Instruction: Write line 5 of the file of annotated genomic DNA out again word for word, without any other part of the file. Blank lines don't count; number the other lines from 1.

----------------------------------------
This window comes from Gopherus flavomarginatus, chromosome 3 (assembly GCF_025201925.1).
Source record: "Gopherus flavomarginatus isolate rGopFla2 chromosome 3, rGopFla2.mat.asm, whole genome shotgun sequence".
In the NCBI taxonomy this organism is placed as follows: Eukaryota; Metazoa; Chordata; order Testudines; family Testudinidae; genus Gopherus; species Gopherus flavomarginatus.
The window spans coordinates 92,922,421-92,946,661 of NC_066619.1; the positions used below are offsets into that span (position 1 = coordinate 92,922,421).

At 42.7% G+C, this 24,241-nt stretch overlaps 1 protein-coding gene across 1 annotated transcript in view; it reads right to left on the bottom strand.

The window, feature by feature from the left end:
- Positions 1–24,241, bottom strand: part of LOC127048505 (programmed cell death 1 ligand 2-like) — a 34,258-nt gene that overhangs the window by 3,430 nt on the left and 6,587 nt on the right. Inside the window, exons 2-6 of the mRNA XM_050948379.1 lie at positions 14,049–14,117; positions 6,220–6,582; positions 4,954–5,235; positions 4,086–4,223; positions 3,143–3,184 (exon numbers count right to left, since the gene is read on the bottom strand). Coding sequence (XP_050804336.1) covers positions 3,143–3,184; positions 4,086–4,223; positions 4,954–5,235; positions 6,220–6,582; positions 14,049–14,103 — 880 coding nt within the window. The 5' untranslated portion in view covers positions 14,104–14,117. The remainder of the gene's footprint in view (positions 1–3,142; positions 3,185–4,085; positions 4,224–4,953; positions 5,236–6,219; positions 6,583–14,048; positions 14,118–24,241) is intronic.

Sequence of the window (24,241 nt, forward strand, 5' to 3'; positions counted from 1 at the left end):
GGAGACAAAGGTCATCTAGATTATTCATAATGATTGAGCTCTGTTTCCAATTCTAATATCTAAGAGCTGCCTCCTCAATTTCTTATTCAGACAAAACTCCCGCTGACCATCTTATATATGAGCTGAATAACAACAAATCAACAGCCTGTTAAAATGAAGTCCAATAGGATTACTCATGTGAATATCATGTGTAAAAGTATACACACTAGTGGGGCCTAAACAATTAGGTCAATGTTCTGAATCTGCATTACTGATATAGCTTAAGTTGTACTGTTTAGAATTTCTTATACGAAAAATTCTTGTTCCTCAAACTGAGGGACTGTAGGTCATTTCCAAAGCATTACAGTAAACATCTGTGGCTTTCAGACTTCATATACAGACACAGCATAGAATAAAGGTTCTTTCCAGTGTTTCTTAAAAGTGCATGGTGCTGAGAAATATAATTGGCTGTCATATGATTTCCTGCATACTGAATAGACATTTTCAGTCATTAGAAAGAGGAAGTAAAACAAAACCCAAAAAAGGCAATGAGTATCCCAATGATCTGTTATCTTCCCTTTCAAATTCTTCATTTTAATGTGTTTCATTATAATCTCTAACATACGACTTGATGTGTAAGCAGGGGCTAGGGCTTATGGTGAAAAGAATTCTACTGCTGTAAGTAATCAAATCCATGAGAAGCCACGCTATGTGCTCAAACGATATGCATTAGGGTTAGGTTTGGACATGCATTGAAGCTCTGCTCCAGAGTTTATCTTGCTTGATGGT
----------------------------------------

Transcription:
At 42.7% G+C, this 24,241-nt stretch overlaps 1 protein-coding gene across 1 annotated transcript in view; it reads right to left on the bottom strand.